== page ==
When I first drove the new Jimny, around a year ago, I had no idea I’d have to write a swan song so soon. Just fourteen months later, the future of the Jimny is unsure amid concerns over emissions, especially in the European Union. I got in touch with Suzuki Italia and they simply said that “allocation is sold out” and they don’t know when (=if) they’re going to get more.
The Jimny was extremely well-received by the public. Everybody loved it, even ultra-rich YouTubers who are notoriously snob about cars that cost less than a million billion liked it. I guess what we’re looking at here is the Rolex Daytona of utilitarian cars. Pretty soon, you won’t be able to buy it new and if you want to buy it pre-owned, it’ll cost you a pretty penny. Or maybe not. But whatever, let’s talk about it.
So the fourth generation Jimny, manufactured in Kosai in the Shizuoka Prefecture, was introduced in July 2018 and it changed the game for small, affordable off-roaders because it was both useful and cool. Most crossovers and small SUVs out there are practical but they aren’t cool and if they’re cool, they’re usually useless.
Jimny relies on a competent 4WD ALLGRIP PRO system, with low gear, which allows you to hustle your way out of tough situations on rough terrain simply by pulling the car forward with old-school mechanical actions. Most off-roaders employ clever AWD/4WD systems and they work brilliantly, but the one in the Jimny works even better chiefly because the car is light. At the end of day, when doing a proper spot of off-roading, it all boils down to weight and tyres and the Jimny only weighs about a tonne. Beyond that, the Jimny has exactly the same wheelbase as its dad and it is only marginally longer, which means it is just agile and nimble as you’d expect.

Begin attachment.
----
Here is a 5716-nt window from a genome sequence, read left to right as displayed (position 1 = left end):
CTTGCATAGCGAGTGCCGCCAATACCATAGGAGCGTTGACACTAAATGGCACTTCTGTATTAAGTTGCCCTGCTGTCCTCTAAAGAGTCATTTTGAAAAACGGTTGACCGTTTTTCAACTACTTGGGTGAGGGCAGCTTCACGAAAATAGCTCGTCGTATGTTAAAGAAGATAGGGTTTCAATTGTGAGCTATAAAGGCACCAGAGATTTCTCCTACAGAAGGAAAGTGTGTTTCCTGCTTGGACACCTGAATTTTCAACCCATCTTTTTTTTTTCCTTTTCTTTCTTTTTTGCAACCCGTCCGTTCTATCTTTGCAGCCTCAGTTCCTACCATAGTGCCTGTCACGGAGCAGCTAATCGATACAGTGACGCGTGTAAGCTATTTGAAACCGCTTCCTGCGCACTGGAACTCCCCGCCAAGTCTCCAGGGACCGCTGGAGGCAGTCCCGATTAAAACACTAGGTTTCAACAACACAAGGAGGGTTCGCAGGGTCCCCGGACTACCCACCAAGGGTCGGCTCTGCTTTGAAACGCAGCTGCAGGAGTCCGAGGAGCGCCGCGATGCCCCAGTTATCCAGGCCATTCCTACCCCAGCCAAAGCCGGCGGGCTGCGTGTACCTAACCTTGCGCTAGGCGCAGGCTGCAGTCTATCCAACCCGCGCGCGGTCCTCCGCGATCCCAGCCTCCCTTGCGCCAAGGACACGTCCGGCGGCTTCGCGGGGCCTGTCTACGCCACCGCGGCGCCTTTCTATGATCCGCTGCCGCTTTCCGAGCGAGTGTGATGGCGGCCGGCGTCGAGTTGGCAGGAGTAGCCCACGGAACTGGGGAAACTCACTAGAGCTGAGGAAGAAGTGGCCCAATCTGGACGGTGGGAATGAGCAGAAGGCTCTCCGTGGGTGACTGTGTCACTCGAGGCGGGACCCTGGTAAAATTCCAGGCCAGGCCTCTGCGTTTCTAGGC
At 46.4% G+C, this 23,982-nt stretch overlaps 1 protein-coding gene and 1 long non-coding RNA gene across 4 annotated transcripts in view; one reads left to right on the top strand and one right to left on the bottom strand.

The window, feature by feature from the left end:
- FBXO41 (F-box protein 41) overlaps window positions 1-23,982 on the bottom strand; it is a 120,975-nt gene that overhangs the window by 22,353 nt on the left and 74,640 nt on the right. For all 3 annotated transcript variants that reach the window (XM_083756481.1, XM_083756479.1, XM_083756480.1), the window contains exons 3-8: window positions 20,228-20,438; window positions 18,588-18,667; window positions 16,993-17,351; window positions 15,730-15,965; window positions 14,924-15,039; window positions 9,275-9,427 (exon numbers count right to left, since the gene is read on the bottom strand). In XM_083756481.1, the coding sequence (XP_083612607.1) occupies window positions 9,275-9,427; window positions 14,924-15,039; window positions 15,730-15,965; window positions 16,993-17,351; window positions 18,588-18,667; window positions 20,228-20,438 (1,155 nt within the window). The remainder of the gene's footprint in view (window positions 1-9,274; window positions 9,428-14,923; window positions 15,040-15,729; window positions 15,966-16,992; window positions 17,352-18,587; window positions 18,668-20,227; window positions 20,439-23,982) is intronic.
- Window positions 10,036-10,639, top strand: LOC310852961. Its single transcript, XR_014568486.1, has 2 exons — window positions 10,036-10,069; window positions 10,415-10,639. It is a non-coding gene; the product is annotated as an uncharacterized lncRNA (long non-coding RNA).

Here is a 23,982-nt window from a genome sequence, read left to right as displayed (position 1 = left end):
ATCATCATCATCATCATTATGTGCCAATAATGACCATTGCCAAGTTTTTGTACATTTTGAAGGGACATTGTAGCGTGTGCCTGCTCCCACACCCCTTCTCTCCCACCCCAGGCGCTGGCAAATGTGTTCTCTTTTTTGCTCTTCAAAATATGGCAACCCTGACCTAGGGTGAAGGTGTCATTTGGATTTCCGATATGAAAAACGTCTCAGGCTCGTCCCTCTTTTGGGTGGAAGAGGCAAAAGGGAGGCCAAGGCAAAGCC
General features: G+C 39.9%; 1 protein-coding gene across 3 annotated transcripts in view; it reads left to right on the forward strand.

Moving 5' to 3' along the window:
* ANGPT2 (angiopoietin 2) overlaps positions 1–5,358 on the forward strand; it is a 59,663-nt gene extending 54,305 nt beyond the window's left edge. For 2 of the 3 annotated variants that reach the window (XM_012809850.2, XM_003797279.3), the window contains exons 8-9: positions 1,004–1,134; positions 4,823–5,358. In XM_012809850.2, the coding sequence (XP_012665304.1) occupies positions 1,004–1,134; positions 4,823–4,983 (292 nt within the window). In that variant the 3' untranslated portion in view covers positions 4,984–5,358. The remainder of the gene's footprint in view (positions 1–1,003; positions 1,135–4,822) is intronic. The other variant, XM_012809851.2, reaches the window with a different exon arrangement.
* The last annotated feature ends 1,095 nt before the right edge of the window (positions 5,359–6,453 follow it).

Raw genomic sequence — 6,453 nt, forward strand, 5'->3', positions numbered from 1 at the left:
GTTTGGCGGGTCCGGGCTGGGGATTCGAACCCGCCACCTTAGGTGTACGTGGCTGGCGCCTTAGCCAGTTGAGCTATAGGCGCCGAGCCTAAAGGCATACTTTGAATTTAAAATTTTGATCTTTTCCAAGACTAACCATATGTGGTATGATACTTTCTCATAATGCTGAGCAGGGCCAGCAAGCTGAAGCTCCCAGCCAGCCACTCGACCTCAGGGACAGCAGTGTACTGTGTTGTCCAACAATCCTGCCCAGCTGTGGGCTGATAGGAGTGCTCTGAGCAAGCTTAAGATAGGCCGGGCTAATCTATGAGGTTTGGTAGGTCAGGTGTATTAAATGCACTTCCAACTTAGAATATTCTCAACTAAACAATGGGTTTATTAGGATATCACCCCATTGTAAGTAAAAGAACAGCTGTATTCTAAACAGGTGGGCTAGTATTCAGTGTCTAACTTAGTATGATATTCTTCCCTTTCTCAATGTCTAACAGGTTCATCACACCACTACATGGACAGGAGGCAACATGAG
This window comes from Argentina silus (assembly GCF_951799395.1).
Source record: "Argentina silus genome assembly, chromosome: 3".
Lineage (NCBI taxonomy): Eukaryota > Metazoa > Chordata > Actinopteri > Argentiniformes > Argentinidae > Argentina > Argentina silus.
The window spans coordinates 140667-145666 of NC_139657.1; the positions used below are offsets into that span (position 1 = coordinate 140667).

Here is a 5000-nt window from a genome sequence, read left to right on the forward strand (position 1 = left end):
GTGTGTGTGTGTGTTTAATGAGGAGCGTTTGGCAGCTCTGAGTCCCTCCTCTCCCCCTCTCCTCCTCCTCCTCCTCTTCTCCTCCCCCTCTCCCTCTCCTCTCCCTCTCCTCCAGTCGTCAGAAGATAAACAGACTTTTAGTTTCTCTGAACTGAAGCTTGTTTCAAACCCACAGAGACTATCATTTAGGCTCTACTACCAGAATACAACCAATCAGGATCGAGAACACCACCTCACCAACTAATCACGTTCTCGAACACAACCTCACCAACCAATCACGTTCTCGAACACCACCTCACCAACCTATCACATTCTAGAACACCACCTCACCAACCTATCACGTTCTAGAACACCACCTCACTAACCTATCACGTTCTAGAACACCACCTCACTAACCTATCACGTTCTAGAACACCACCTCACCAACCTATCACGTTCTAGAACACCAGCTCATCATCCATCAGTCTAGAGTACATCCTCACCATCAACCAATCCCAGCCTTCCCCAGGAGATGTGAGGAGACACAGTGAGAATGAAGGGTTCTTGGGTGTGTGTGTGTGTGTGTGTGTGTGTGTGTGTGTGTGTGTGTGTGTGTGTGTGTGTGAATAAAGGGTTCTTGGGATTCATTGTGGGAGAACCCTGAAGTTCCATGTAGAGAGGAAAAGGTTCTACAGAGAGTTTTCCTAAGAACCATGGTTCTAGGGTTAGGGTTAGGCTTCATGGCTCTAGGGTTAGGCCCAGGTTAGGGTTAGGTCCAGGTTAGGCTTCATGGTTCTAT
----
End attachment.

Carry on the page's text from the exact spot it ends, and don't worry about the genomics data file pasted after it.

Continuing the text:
The kei car Jimny, the one sold in Japan, is powered by a 658 cc turbo engine whereas the global version, the one I drove, is powered by a 1462 cc putting out 100.5 hp and 101.8 lb ft, and the gear ratio, courtesy of a no-nonsense 5-speed manual, is excellent, thus giving you torque when you need it, at low revs. You need plenty of torque to drive about in a quarry because the terrain mostly consists of sand and marble chippings. Now that’s a deadly combination because the sand slows you down but the marble is slippery. That’s like trying to move a large boulder on ice.
The Jimny is mechanically well-made and it has everything you need and nothing you don’t. The list of available optional extras basically only includes paint because everything else, including hill descent which is really important in a car like this, comes as standard.
Inside you’ll find a revised interior, as you’d expect, which is functional but not excessive. In today’s world, let’s face it, you gotta sell cars with things like sat-nav, USB and phone connectivity, the market requires it, and the Jimny has all the creature comforts you’d realistically be using while it lacks all those things you probably wouldn’t use. It’s a real world car and that’s what I love about it.
The way I see it, the fourth-gen Jimny only has two (major) drawbacks: the boot size, which is minuscule unless you fold the rear seats, and the ride quality. I drove it in the quarry and it was outstanding, but then I had to drive it back to the hotel and it was excruciating.
This is an excellent car when you’re on hazardous terrain, a great car if you’re driving it in the city, and a rather terrible car if you’re driving it at motorway speeds. It judders a lot, the fuel consumption goes up like crazy and precisely because the engine has been tuned to work off-road, it’s also very loud and therefore uncomfortable.
I still think it’s worth it. The Jimny retails for about £15k and that’s amazing value. You should go out there and buy one before they’re gone. You’re probably going to be able to sell it for Lamborghini money a few years from now.
ph: Suzuki Italia and myself – this post was previously shared on my tribe Game Changers on Drivetribe